A few weeks before Mr. Assange was scheduled to give this particular lecture in Stockholm, a 20-something Swedish woman named Sofia Wilen was watching a TV interview with him. She found him, “interesting, brave, and commendable.” For two weeks she followed news reports of Mr. Assange carefully, and read many articles and interviews. One evening as she “sat home Googling” his name, she discovered he was coming to Sweden to speak on the invitation of Socialdemokratiska Broderskapsrorelsen (The Brotherhood of Social Democrats).

She emailed their press secretary, Anna Ardin, offering to assist with tasks pertaining to the event, in exchange for a seat in the audience.  On the day of the event—August 14—Ms. Wilen arrived, and met both Ms. Ardin and Mr. Assange himself outside the building. “Julian looked at Sofia with a bemused expression. She got the feeling he did not feel that she, in her bright pink cashmere sweater, belonged among all these journalists dressed in grey.”

Ms. Wilen is immediately asked, by Ms. Ardin, to buy a cable for Mr. Assange. (The most famous hacker in the world did not bring a cable for his computer, to this particular talk. Later, we learn, he also did not bring a charger.)

Off she went. She taxied around Stockholm until she found a computer store that was open and had the right cable. She returned. Mr. Assange did not thank her for her effort. She noted this.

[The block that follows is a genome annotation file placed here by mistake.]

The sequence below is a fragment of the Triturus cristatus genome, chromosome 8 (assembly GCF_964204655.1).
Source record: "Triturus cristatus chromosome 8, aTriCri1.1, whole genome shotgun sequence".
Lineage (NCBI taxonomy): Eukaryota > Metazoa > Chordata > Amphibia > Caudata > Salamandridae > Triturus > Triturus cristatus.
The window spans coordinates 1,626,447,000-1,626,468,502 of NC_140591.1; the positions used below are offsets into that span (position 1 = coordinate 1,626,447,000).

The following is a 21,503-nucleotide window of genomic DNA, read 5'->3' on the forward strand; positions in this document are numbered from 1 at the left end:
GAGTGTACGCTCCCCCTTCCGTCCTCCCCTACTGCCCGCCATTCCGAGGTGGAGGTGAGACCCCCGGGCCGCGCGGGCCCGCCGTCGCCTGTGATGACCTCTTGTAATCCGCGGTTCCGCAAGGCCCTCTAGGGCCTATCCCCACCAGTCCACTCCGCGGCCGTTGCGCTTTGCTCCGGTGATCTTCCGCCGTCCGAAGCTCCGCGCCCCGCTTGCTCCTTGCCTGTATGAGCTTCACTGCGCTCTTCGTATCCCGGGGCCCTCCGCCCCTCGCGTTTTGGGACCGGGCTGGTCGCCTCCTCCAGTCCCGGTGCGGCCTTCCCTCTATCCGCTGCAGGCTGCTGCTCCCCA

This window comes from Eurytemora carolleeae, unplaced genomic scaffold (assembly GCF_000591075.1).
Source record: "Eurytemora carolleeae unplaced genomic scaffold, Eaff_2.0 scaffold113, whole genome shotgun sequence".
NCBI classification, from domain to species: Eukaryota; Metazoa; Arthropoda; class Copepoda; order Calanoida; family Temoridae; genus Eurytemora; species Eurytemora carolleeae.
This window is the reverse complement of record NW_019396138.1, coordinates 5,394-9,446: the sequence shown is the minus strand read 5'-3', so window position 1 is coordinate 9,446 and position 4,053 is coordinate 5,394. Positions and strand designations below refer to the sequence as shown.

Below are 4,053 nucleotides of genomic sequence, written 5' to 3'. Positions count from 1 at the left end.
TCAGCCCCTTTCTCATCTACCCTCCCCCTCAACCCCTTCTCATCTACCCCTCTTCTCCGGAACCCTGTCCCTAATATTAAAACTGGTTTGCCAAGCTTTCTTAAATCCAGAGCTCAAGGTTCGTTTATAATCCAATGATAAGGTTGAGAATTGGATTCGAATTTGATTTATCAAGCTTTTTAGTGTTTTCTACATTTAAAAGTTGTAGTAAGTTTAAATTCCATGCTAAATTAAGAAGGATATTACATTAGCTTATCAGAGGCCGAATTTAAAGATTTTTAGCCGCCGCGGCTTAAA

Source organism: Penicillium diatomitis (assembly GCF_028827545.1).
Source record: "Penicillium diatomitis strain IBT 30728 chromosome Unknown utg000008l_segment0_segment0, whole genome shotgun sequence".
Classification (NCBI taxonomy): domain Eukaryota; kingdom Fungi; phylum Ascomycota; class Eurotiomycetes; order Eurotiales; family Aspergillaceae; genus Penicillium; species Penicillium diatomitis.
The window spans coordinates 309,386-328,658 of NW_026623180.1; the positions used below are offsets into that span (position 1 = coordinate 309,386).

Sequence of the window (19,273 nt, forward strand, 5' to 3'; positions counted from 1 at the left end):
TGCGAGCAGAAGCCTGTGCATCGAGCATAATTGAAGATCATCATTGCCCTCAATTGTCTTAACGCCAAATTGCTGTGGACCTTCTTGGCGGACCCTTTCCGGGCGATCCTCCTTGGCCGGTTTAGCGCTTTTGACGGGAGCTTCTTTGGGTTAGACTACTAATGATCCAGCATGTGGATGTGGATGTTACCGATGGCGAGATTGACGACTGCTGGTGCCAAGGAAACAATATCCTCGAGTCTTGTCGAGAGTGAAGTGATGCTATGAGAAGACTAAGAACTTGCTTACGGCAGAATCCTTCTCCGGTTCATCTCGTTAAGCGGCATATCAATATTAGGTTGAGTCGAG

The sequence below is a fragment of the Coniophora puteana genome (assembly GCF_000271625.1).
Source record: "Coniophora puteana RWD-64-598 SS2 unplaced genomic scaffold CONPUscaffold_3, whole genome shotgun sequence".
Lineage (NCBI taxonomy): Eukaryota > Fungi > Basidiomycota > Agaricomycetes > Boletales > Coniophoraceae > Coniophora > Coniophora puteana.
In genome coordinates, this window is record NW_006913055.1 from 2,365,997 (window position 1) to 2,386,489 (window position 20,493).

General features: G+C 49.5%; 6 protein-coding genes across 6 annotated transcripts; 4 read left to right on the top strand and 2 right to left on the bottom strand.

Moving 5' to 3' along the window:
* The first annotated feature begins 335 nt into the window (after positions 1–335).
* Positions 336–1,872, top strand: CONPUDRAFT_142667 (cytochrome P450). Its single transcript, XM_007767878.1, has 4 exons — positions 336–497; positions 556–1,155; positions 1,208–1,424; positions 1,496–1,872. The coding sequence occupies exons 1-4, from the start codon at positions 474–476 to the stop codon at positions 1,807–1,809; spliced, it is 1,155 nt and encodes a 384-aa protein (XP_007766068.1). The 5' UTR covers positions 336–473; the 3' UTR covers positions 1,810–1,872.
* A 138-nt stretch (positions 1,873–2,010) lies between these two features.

After the lecture, Mr. Assange was surrounded by swarms of journalists, and Ms. Wilen went out and “sat in the shade, waiting” for the interviews to be over. This took hours. She eventually overheard that Mr. Assange and his hosts were going to a restaurant. She then asked if she could come too, “since she had helped buy the cable.” Later, it comes to light that all those officially involved in Mr. Assange’s visit and presentation were confused as to who the “girl in the pink sweater” was, and where she came from. They all said she was “odd,” and they had a curious feeling about her.

A friend of Ms. Wilen’s told the police she got a text from her on the day of the lecture that read: “He looked at me.”

At the restaurant, Ms. Wilen wound up next to Mr. Assange. The police report notes: “He looked at her, now and then, throughout dinner.”

At one point, he was eating a traditional sandwich of knackebrod—Swedish hard bread—with cheese, and, having said not one word throughout the dinner, she asked him if he liked it. He reached over and “fed her.”

Then Mr. Assange started having cable problems again—he said he needed a charger. Ms. Wilen said she could get it for him, as she had gotten him the earlier cable. “Yes, you got my cable!” he said, holding her across her back.